And Jewish text does not stop here. The gender binary is extended throughout Torah, as we understand the roles of men and women in Israelite society. The differences between genders are further developed in the rabbinic and medieval periods, and Jewish text offers us another and lesser known lens through which to see gender.

In fact, beyond the dominant gender binary, there are four additional types of gender found in Jewish text. (This learning is sourced from the Keshet program bank, the preeminent local and national LGBTQ Jewish organization from which Idit Klein visited us in November as our first annual David Passer Social Justice Lecturer.)

First, Androgynos: “A person who has both “male” and “female” sexual characteristics. The term occurs 149 times in Mishna and Talmud and 350 times in classical midrash and Jewish law codes.”(2)  I share the extent of occurrences with you to demonstrate that it was not a rare mention.

Another class of gender was known as the Tumtum. “A tumtum was a person with indeterminate or obscured sexual characteristics. This type of gender is referenced 181 times in Mishna and Talmud and 335 in classical midrash and Jewish law codes.”(3)

Again, the occurrence of reference is significant.

A lesser known category was the Ay’lonit, “a person who is identified as ‘female’ at birth but develops ‘male’ characteristics at puberty and is infertile.”(4)

And finally, Saris, more commonly known as a eunuch, is “a person who is identified as ‘male’ at birth but develops ‘female’ characteristics at puberty or later, whether naturally or through human intervention.”(5)

The word eunuch, for example, is not obscure; rather, it appears in Megillat Esther (the Scroll of Esther read on Purim). I remember being quite surprised as I read it aloud from the Megillah during my first Purim at Shir Tikva.

It seems important that the Mishnah, Gemara, Talmud, and later texts recognize these four genders that are neither male nor female. It seems significant that the rabbis, too, debated their status. This reality is revelatory to many unaware of these categories of humanity within Jewish text.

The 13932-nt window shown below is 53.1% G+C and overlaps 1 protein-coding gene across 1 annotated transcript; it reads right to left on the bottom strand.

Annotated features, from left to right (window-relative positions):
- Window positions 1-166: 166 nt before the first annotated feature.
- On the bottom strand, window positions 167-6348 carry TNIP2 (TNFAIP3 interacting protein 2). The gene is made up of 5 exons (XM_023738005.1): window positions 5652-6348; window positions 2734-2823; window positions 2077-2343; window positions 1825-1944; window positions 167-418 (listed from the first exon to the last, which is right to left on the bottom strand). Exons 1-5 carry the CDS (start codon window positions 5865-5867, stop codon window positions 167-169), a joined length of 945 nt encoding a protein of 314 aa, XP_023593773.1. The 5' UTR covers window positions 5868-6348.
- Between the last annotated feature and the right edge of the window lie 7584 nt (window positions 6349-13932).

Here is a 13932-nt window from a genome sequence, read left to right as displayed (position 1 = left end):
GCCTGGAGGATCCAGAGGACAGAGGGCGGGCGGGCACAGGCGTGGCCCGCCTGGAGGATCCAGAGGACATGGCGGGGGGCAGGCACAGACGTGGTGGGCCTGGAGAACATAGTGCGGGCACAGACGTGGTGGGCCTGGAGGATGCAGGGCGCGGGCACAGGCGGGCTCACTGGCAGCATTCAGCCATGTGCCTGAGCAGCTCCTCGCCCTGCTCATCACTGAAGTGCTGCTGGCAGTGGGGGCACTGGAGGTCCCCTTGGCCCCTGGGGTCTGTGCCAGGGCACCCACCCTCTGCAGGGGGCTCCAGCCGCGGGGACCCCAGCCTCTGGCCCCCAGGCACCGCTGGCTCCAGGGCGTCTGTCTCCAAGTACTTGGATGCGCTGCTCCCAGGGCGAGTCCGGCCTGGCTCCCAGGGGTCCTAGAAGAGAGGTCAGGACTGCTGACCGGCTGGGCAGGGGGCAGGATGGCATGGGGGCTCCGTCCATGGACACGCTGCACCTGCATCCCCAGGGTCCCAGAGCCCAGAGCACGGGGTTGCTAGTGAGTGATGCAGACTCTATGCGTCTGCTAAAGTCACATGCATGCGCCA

To correspond to this learning from Jewish text, I offer a few other points of information and education, sourced directly from Keshet, that are useful to our modern understanding of gender and sexuality.

When one refers to another’s SEXUAL IDENTITY, one refers to a person’s assignment at birth as biologically male, female, or intersex.

A person’s GENDER IDENTITY is their understanding of what gender(s) to which they belong or identify. This is each person’s unique knowing or feeling, and is separate from a person’s physical body or appearance (although often related).

When reading about Caitlyn Jenner, you may discover that in her life as Bruce Jenner, she experienced Gender Dysphoria. Her Gender Identity and her Sex did not align. Transitioning genders, from Male to Female, allowed Caitlyn to live a life of spiritual and physical alignment; thus, she becomes a TRANSGENDER or TRANS individual, an umbrella term for anyone who knows themselves to be a gender that is differentthan the gender they were assigned at birth. Some trans people may have an alternate gender identity that is neither male nor female, may not use gendered pronouns, or may adapt the spelling ­ HIM ­ spelled HYM ­ as example. For some people, their gender identity may vary at different points in their lives. Furthermore, some transgender people modify their bodies through medical means and some do not.

Idit Klein shared much of this with us in November, but it bears repeating because it is quite honestly confusing, thought provoking, and different from our otherwise accepted gender binary. Daily, I am still struck by new terms and language I hear from our teens, from Keshet, from the Human Rights Campaign, or other LGBTQ positive organizations.